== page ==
In the women’s dressing room, a concerted kimono effort was taking place. As if my entrance had startled a flock of birds, layers of kimono flapped in the air and floated down around the necks of my fellow koto players. Two helpers per woman kept the wings up while the wearers’ arms slipped in, the fabric was wrapped and tied, and a third helper stood on a stool behind, up-sweeping the hair in a fashion that screamed prom. Butterfly clips and sparkling feathers adorned the sides of these up-dos. Here, it wasn’t kitschy, it wasn’t tacky. These women, ages 17 to 60, looked elegant in kimono passed down from their grandmothers who wore them the exact same way. Continue reading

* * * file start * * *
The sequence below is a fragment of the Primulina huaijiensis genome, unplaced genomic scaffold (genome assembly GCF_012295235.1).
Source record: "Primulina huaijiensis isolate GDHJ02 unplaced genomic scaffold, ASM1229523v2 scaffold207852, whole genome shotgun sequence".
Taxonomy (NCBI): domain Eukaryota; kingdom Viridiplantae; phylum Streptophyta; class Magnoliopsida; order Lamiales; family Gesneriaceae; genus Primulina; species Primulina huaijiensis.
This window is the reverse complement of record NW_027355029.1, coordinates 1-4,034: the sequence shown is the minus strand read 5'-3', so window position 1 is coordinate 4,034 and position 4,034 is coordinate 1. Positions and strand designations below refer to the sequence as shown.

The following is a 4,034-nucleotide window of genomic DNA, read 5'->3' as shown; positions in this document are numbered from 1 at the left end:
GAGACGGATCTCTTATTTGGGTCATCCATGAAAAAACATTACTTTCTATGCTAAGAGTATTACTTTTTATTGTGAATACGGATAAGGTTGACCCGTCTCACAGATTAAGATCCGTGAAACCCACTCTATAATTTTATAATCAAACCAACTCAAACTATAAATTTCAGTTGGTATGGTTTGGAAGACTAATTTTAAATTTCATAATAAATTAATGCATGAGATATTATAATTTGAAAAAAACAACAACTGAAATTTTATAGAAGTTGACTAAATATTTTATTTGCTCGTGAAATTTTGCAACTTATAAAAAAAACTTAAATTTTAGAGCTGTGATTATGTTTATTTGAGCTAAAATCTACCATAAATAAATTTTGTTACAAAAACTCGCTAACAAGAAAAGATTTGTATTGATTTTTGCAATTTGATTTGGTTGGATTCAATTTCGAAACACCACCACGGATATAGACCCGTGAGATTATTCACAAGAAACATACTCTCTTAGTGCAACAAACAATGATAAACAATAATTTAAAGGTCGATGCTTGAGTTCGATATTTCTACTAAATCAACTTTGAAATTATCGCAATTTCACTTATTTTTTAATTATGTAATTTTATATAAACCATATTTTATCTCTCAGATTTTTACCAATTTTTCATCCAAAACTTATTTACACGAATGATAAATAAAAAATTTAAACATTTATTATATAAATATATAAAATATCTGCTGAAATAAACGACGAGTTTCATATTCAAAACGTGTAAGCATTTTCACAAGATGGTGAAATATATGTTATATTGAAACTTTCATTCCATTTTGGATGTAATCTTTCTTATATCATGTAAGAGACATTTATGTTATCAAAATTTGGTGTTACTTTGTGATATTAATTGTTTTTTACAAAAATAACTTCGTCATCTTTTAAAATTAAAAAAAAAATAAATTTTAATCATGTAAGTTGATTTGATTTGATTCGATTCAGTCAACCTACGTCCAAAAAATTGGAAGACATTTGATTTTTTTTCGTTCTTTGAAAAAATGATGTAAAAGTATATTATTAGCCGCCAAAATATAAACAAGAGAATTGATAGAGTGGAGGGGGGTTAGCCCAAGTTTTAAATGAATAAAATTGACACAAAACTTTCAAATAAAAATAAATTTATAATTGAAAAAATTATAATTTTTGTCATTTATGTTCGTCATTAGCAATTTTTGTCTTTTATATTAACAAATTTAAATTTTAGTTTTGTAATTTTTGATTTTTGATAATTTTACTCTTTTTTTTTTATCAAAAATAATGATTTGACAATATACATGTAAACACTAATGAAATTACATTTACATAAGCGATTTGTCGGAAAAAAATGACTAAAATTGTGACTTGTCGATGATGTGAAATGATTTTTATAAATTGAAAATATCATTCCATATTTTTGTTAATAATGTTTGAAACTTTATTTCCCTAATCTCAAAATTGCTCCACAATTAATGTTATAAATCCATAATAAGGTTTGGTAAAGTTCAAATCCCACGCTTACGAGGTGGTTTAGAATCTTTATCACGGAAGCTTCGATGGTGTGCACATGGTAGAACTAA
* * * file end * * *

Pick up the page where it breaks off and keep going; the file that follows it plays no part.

Tag Archives: spring
On the Boy Scout Trail, in the Redwood National Forest, 12 miles from coastal Crescent City, California, and 27 from the Oregon border, an informational sign at the 6 meter wide base of a fallen tree explains that the Redwoods are gregarious trees. Their shallow root system, relative to their massive hundred meter heights, requires them to live in groves. Their long roots grow shallow but reach out to neighboring roots, wrapping and coiling, and eventually growing together in order to support the upright weight of a community of trees which average 600 years old. In May, when Emmett and I crossed the country to meet these trees, I imagined them holding hands underground, fully aware of their reliance on each other.